May 29, 2023

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Ice Sheets Are Retreating at Slowest Rate in 20,000 Years Science

This rate is even faster, surpassing what scientists previously thought were the maximum speed limits for ice sheet retreat.

According to to study A recent report published April 5 in the journal Nature found that ice sheets could retreat up to 600 meters per day during a warming climate, 20 times faster than the highest rate of retreat previously measured.

The rate is even faster, surpassing scientists’ previously high speed limits for ice sheet retreat, which could shed light on how quickly ice in Greenland and Antarctica is melting and raising sea levels around the world. In global warming, temp.

The snow in the north is melting fast

To assess the contribution of glaciers and glaciers to global sea level rise, researchers track rates of ice sheet retreat. The monitoring concluded that Antarctica and Greenland together have lost 6.4 trillion tons of ice since the 1990s, leading to a rise in global sea level of at least 17.8 mm, meaning that the two ice sheets in the two aforementioned regions account for more than a third of total sea level rise.

Antarctica and Greenland combined have lost 6.4 trillion tons of ice (Fraser Christie – University of Cambridge)

The study’s lead author, Christine Batchelor, professor of physical geography at the University of Newcastle, noted that the rapid retreat of the Eurasian ice sheet is much faster than the fastest-moving glaciers studied in Antarctica.

Batchelor said – in an emailed statement to Al-Jazeera Net – that the continued steady rise in air and sea temperatures will make ice a thing of the past, but the matter will turn into flash avalanches in a very short time. In time, newly formed glaciers will be the first victims.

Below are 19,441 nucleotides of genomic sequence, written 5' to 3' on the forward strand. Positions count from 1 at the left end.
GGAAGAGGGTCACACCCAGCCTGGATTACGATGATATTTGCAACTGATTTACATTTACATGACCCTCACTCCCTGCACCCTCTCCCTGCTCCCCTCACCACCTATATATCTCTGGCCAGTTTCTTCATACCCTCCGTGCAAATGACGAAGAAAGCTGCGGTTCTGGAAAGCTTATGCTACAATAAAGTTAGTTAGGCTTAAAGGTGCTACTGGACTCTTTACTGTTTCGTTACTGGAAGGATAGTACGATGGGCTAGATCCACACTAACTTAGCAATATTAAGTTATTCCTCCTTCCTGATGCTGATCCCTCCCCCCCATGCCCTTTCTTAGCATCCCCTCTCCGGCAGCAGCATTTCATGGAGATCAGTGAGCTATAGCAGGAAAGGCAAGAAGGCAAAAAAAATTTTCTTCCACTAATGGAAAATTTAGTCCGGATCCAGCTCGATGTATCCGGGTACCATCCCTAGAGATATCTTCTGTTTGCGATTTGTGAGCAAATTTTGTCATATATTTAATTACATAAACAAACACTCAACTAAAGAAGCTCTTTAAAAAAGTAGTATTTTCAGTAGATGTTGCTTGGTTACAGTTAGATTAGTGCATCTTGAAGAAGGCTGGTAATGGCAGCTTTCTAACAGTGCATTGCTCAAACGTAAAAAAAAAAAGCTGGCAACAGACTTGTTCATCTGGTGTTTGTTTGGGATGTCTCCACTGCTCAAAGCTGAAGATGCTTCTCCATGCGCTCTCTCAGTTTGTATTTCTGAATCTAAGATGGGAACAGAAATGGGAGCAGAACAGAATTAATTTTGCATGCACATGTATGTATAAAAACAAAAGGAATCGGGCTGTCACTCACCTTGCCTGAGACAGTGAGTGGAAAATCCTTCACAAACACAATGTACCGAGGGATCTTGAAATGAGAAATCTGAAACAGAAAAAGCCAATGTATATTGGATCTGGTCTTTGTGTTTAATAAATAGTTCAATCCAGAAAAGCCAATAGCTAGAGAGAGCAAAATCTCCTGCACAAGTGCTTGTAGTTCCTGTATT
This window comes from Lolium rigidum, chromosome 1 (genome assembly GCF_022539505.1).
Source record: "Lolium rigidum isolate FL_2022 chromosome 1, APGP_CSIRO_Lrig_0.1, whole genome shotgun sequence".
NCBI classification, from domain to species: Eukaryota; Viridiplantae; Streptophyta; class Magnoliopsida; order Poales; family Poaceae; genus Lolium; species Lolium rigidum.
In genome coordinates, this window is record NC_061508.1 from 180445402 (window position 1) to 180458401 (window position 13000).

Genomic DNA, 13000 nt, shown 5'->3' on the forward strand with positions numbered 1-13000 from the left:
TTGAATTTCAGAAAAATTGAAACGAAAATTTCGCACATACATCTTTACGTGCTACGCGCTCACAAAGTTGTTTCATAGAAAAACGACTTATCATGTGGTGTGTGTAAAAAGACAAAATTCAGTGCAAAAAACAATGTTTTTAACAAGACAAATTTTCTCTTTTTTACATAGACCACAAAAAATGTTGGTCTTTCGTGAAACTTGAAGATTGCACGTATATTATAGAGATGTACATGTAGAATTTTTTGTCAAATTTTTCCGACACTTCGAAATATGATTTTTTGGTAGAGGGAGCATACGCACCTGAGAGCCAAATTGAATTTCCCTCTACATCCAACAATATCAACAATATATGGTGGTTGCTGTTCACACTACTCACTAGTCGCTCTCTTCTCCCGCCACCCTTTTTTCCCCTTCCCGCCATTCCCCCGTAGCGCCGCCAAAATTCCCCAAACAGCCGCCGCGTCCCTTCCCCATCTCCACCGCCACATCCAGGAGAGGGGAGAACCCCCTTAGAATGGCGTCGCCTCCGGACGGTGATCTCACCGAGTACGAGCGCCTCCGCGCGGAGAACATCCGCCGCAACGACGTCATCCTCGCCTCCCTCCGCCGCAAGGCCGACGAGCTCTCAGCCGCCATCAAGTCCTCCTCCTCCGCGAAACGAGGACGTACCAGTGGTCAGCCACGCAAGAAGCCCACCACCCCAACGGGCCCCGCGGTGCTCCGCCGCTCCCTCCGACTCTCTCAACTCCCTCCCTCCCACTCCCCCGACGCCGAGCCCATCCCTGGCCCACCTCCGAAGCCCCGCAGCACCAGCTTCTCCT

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The authors examined the past layers of two large glaciers in the Norwegian continental ice sheet between 15,000 and 19,000 years ago, and used high-resolution images of the seafloor to reveal how quickly it spread away from Norway. About 20 years ago, a thousand years ago, the ice age retreated. The team calculated rates of retreat by studying the waveform patterns of ice ridges on the sea floor.

A warning from the past

The team found that retreat rates ranged from about 55 meters to 609 meters per day, with maximum retreat rates lasting days to months. According to the researcher, if there is 600 meters of snow per day for a year, there will be no ice in the future.

The team found that rates of retreat varied from about 55 meters to 609 meters per day (Fraser Christie – University of Cambridge)

In the past, one of the fastest retreat rates ever found for glaciers was at Albaba Glacier in West Antarctica, a small glacier very close to the massive Thwaites Glacier, nicknamed the “Resurrection Glacier” because of its large melting contribution to sea-level rise.

In 2017, the Albaba glacier retreated at a rate of about 32 meters per day, according to satellite calculations. For press release Published on EurekAlert.

Batchelor said the new study offers caution considering past lessons about the speed at which ice sheets can retreat. The results show that the rapid declines will be much faster than anything we’ve seen so far.

The authors note that information about how ice sheets have behaved in the past under a warming climate is important to inform computer simulations that predict future ice sheet and sea level change.

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The study shows the value of obtaining high-resolution images of preserved ice landscapes on the seafloor.